• To take a Pap smear, the doctor first inserts a small diagnostic tool (speculum) into the vagina.
  • Then, using a special spatula or small brush, gently scrape some of the cells of the mucous membrane from the cervix or directly from the cervix. The pap smear takes a few seconds and is usually painless for women.
  • The sample is placed on a glass slide and sent to a laboratory for examination under a microscope. It then evaluates whether the cells look healthy or have changed noticeably. Alternatively, so-called thin-layer cytology can also be carried out, in which the sample is cleared of blood and mucus residues before examination.

In most cases, the gynecologist will receive a Pap test result within a week. If there are noticeable changes, the gynecologist contacts the patient to discuss the result and further actions.

How will prepare for the test?

You should not have a Pap smear during your period. A good time to take the test is about five days after the last day of your period. Two or three days before the study it is impossible:

  • Use swabs
  • Use birth control creams in the vagina
  • Use of other creams or drugs in the vagina
  • have vaginal sex

When and for whom is the examination indicated?

All women without exception:

  • from the beginning of sexual activity – 1 time per year;
  • upon reaching the age of 30, a combined test is recommended: Pap test + human papillomavirus test – every 3 years;
  • sexually transmitted infections – at any age.

Pap test. What do the abbreviations say?




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Pap test. What do the abbreviations say?

Every woman who has ever been to a gynecologist knows that at the reception they will definitely take smears from her, including for a cytological examination. In many cases, only after a comprehensive examination of the cervix – extended colposcopy, smears for flora and cytology, and, if necessary, a biopsy – the specialist will be able to establish a diagnosis and prescribe the optimal method of treatment.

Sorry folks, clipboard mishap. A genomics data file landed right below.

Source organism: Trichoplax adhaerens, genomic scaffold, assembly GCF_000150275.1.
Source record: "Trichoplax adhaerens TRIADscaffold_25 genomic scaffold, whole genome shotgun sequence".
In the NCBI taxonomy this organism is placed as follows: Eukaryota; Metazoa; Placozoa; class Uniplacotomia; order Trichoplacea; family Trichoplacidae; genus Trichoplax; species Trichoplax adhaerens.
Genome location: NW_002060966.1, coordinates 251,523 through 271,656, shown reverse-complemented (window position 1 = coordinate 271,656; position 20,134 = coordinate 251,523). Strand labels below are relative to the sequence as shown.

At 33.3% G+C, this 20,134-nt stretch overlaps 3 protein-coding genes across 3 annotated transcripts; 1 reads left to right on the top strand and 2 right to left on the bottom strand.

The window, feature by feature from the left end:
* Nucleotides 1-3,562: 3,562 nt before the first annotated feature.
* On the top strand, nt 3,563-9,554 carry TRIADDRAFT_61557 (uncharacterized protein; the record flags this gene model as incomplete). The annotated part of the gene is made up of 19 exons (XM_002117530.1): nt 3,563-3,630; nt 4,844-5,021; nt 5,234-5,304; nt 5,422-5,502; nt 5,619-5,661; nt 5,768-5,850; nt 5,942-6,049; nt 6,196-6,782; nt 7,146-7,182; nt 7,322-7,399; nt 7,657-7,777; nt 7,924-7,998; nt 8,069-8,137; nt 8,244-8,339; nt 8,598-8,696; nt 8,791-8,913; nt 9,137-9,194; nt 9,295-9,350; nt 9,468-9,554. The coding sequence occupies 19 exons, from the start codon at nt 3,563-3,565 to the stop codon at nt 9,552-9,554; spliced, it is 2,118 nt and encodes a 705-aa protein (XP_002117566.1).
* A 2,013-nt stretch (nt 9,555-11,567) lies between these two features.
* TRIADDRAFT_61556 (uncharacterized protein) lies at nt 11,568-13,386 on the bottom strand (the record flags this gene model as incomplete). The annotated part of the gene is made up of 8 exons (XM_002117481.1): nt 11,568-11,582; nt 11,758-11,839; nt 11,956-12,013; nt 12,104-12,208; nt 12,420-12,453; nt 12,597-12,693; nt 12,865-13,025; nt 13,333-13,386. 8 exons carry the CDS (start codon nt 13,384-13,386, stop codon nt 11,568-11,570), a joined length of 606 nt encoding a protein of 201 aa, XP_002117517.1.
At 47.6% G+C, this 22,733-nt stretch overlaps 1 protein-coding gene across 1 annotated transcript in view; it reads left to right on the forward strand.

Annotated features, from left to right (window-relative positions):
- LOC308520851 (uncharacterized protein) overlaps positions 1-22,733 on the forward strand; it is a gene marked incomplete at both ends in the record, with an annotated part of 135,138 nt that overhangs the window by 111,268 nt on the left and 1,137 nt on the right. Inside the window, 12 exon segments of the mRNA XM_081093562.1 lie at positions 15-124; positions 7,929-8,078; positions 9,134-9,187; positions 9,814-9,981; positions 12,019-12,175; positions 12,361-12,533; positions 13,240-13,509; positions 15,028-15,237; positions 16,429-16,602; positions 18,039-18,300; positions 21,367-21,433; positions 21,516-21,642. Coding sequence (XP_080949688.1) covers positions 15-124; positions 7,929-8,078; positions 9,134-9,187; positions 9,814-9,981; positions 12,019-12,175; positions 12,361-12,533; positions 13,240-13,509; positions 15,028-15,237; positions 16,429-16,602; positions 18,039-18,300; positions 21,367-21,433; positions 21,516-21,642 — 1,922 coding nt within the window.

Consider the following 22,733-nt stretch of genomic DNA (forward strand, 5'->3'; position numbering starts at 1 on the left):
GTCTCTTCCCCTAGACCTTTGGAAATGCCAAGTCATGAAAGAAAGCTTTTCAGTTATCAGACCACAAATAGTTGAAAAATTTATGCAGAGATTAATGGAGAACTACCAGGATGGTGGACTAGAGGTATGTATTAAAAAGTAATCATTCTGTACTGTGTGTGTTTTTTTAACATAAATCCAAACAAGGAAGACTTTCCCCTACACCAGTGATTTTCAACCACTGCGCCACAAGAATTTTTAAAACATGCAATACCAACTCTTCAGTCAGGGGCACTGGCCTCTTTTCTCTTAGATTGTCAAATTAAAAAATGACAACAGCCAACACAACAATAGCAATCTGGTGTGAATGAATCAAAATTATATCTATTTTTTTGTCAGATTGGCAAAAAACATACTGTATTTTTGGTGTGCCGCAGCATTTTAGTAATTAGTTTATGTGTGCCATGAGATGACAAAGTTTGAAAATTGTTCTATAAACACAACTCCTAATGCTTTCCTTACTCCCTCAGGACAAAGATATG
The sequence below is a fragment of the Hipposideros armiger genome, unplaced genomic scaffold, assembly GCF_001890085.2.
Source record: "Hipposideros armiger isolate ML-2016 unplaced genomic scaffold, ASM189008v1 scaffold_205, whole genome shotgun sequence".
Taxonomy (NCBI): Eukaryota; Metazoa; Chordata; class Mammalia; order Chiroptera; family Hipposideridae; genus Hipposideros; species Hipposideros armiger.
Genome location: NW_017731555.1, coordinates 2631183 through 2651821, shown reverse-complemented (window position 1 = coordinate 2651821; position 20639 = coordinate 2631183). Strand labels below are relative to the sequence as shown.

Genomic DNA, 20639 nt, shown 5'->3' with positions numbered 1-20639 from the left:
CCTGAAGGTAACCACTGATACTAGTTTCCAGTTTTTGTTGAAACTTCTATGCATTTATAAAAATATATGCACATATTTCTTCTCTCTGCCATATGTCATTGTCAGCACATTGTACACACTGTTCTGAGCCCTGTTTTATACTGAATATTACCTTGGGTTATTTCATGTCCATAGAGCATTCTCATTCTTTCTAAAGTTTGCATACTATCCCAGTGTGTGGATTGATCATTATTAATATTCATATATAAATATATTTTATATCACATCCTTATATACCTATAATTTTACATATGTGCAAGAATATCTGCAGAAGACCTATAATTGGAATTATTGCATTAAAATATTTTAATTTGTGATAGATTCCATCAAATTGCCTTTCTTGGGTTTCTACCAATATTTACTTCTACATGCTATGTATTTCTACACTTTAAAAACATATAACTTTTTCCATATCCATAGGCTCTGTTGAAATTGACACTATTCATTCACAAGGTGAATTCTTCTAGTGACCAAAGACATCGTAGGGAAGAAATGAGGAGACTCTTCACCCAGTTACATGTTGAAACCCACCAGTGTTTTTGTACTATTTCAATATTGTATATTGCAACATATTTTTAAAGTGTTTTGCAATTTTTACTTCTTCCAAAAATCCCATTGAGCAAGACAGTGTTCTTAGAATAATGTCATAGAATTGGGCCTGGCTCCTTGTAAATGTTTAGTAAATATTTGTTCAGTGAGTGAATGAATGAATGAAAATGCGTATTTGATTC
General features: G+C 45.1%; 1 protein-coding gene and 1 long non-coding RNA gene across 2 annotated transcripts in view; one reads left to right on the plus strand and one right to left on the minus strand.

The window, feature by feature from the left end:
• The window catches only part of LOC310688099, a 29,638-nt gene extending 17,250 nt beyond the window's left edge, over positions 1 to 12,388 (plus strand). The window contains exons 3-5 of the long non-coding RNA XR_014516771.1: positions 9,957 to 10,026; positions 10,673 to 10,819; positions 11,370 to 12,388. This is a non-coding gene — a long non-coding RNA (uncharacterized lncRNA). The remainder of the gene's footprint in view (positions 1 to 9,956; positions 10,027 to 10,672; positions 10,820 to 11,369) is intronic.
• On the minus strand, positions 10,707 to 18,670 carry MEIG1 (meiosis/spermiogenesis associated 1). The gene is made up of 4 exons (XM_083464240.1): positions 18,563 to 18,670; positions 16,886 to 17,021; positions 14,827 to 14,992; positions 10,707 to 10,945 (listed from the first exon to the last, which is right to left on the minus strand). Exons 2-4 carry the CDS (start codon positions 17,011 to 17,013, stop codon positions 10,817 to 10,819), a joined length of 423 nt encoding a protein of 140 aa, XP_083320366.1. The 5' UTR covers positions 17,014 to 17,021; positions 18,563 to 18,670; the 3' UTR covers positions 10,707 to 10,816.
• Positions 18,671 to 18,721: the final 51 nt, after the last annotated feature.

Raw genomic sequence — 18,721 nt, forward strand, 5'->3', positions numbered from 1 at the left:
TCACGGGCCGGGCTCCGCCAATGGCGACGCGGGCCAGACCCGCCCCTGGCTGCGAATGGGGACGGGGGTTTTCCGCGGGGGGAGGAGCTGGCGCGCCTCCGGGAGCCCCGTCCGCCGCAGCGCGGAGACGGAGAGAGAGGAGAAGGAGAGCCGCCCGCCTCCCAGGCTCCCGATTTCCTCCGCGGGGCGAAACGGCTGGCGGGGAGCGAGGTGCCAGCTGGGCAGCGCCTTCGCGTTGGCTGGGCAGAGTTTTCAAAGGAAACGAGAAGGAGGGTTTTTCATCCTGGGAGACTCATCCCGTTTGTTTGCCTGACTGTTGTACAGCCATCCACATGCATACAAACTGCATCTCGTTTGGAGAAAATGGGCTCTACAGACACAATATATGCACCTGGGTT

The term “dysplasia” or “neoplasia” will no longer surprise women, even those who are far from medicine. They understand that we are talking about the presence of atypical cells, which can be in both malignant and benign processes.

And yet, when you hold the result of a smear with incomprehensible abbreviations in your hands, there is always excitement.

Inna Subbotina, an oncogynecologist at the Israeli Oncology Hospital LISO D , will tell you what cytological screening is and why every woman should undergo it.

Inna Vitalievna, tell us what is the PAP test and how often should it be taken?

— Pap test, also called cytological screening, helps to detect and treat moderate and severe precancerous conditions of the cervix in a timely manner. Regular screening at the onset of sexual activity significantly reduces the risk of developing cervical cancer. In most countries of the world, it is recommended to take a Pap test every three years from the age of 21, but Ukrainian doctors consider it expedient to start it in Ukraine earlier, from the age of 18, and complete it at 65, as in most countries of the world. This is due to certain epidemiological features: early onset of sexual activity, the prevalence of various forms of immunodeficiency, an extremely low level of HPV vaccination and a large number of cases of smoking among women.

Do I need to prepare for a Pap test?